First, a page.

We went with our friends Sue and George to check out the Lavender Festival in Sequim this weekend; you know, the banana belt of the northwest; that place where the sun always shines.
It was about 65 degrees, and looked and felt like a December day in Seattle. Most people were bundled up like Nanook of the North.
The drive over to Sequim is always a pleasant one, assuming you know where you're going, and we almost did. George drove. Having been to Sequim before, a few years back, we knew the way, or most of it. The ladies chatted away in the back seat while George and I did the same up front.
We rolled into Sequim, unsure where the main tents were set up for the festival, when one of the women said, "Why don't you just pull into this gas station and ask?"
When George and I were able to breathe again, I looked around and said, "Why don't you just ask us to demasculinize ourselves? Ask directions? Is there an exhaust leak back there?"
As it turned out, just a tad farther down the road, there was a junk - I mean, collectibles dealer on the side of the road, and that attracts George like flies to... never mind.
So we stopped to look, the ladies asked directions, and as it turned out, we began our journey into lavender land right there with a lavender mocha from a nearby store. It was tasty, made with good Mexican chocolate and infused with lavender. We cussed a little just to reinforce our manhood.
I had no idea that you could do so many things with lavender. There were bouquets of dried lavender, potpourri of lavender, lavender soap, hand cream, body cream, oil for various activities and parts of the body, shampoo and bath products - all things that seem to send women into a frenzy of sniffing, testing and buying. It apparently affects them the way chromed metal objects affect men.
There was one booth with lavender jelly, offering bagels with not only the lavender jelly on them, but if you liked, spread with a goat cheese that was infused with lavender. We now have an 8-ounce jar of lavender jelly.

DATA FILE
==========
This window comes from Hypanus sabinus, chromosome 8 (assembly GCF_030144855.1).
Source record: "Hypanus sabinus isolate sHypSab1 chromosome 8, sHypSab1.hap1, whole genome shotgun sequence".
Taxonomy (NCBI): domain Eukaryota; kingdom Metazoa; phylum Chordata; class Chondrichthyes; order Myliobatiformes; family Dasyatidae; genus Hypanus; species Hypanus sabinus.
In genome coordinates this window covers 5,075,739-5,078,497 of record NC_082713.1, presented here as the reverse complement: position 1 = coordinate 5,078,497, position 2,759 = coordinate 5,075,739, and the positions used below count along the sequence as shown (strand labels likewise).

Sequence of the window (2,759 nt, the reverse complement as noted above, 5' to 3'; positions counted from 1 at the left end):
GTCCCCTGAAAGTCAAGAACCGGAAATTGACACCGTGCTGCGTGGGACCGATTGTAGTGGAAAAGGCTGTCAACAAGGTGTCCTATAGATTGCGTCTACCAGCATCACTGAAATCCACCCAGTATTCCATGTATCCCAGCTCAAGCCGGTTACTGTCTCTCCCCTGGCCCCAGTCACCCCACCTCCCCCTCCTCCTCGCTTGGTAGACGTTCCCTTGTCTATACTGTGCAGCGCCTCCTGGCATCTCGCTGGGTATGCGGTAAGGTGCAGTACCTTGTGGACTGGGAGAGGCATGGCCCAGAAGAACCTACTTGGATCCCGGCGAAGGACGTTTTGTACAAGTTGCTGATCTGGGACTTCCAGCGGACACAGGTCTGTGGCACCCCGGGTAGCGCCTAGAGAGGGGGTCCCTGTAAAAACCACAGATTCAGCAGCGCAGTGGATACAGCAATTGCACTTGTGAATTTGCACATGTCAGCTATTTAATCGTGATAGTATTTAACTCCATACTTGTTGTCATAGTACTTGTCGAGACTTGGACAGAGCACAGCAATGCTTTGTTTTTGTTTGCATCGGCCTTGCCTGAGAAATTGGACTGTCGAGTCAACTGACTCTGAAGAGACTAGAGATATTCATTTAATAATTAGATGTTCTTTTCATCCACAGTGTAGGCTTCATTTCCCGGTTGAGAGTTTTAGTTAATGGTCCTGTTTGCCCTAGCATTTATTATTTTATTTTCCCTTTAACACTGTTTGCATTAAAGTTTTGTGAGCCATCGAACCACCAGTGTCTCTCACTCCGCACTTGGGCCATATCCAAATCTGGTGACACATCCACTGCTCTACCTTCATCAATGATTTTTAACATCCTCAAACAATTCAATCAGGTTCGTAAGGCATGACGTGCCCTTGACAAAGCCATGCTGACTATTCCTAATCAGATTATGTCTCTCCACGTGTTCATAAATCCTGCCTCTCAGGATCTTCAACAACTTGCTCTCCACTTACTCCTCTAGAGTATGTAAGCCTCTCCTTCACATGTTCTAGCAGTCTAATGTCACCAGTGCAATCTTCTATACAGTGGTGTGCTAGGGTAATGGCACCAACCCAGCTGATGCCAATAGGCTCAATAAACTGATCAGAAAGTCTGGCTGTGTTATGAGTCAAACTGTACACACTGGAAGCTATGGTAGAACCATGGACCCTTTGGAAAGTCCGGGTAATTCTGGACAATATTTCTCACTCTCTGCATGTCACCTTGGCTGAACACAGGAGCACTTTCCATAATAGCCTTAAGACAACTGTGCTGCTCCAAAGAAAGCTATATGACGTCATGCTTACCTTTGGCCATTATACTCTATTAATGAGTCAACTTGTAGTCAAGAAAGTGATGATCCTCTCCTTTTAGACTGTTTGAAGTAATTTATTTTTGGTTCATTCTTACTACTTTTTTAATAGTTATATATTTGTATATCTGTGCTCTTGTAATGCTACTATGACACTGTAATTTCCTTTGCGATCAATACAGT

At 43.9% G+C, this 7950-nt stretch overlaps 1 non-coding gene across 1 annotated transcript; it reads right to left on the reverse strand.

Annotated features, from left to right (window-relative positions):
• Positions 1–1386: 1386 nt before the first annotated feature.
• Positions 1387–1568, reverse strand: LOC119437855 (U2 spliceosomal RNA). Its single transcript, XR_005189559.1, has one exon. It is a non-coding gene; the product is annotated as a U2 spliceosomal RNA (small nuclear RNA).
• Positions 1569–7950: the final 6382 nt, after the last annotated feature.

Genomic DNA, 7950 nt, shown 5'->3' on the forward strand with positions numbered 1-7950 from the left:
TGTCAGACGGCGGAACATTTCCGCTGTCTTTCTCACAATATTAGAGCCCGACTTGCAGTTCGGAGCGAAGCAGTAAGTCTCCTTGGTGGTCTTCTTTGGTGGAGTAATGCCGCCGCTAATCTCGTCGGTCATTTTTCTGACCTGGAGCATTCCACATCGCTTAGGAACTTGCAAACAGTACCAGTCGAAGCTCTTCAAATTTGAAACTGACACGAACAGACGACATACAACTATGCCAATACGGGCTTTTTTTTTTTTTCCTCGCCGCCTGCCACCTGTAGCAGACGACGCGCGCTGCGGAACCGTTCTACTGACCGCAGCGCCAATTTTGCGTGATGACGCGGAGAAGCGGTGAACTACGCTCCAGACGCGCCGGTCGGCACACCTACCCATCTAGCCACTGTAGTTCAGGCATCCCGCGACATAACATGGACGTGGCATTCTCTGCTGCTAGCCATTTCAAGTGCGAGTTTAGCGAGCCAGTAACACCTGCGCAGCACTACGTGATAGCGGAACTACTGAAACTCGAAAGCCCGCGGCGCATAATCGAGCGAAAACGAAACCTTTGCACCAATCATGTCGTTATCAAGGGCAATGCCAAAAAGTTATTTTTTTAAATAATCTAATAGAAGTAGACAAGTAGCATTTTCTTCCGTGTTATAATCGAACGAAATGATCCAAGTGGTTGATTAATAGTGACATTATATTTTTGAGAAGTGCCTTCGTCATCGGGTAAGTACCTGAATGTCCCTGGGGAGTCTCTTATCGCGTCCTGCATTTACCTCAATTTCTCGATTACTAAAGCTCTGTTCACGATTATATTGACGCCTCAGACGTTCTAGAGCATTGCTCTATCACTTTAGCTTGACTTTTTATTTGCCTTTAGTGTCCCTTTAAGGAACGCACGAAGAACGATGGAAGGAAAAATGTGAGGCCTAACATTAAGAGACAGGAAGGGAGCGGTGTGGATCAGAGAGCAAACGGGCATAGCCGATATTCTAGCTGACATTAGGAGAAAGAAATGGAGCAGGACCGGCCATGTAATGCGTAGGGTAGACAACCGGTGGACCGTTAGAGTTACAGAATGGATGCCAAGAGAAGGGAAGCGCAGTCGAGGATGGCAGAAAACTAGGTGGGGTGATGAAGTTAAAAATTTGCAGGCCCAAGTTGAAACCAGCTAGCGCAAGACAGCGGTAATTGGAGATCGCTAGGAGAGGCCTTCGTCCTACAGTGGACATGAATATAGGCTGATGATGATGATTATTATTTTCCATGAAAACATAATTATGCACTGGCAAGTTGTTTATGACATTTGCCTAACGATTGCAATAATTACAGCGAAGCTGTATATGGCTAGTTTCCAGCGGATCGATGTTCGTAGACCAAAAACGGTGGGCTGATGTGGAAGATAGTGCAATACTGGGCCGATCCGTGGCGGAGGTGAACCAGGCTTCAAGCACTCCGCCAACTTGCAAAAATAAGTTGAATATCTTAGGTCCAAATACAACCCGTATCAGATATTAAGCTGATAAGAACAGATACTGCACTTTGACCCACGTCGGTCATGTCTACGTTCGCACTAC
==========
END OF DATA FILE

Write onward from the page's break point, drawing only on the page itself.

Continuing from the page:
There were booths with the kind of jewelry, handcrafts and artwork you expect at street fairs, stitchery, paintings of lavender and food booths, with some using lavender in their food preparations.
To say that a man standing in a sea of lavender is like a duck on a bicycle, feeling more than a little out of his element, probably qualifies as one of the monumental understatements of all time.
You wander from booth to booth, making eye contact with the proprietor who kindly says hello, knowing that you have little or no idea what you're looking at and that there's a snowball's chance in hell you'll buy anything unless your wife comes along.
After a couple of hours your eyes glaze over, and you shuffle along with your hand on your wallet like a quick-draw gunfighter, waiting for your wife to say, "Honey! Come look at this!"
So, reeking of lavender and with a trunk load of gifts for children, grandchildren and a couple of goodies for the wives, we caught the ferry back to Seattle. This may not be an annual trek for us, but it was fun, and may need to be repeated in 20 or so years.[[In-content Ad]]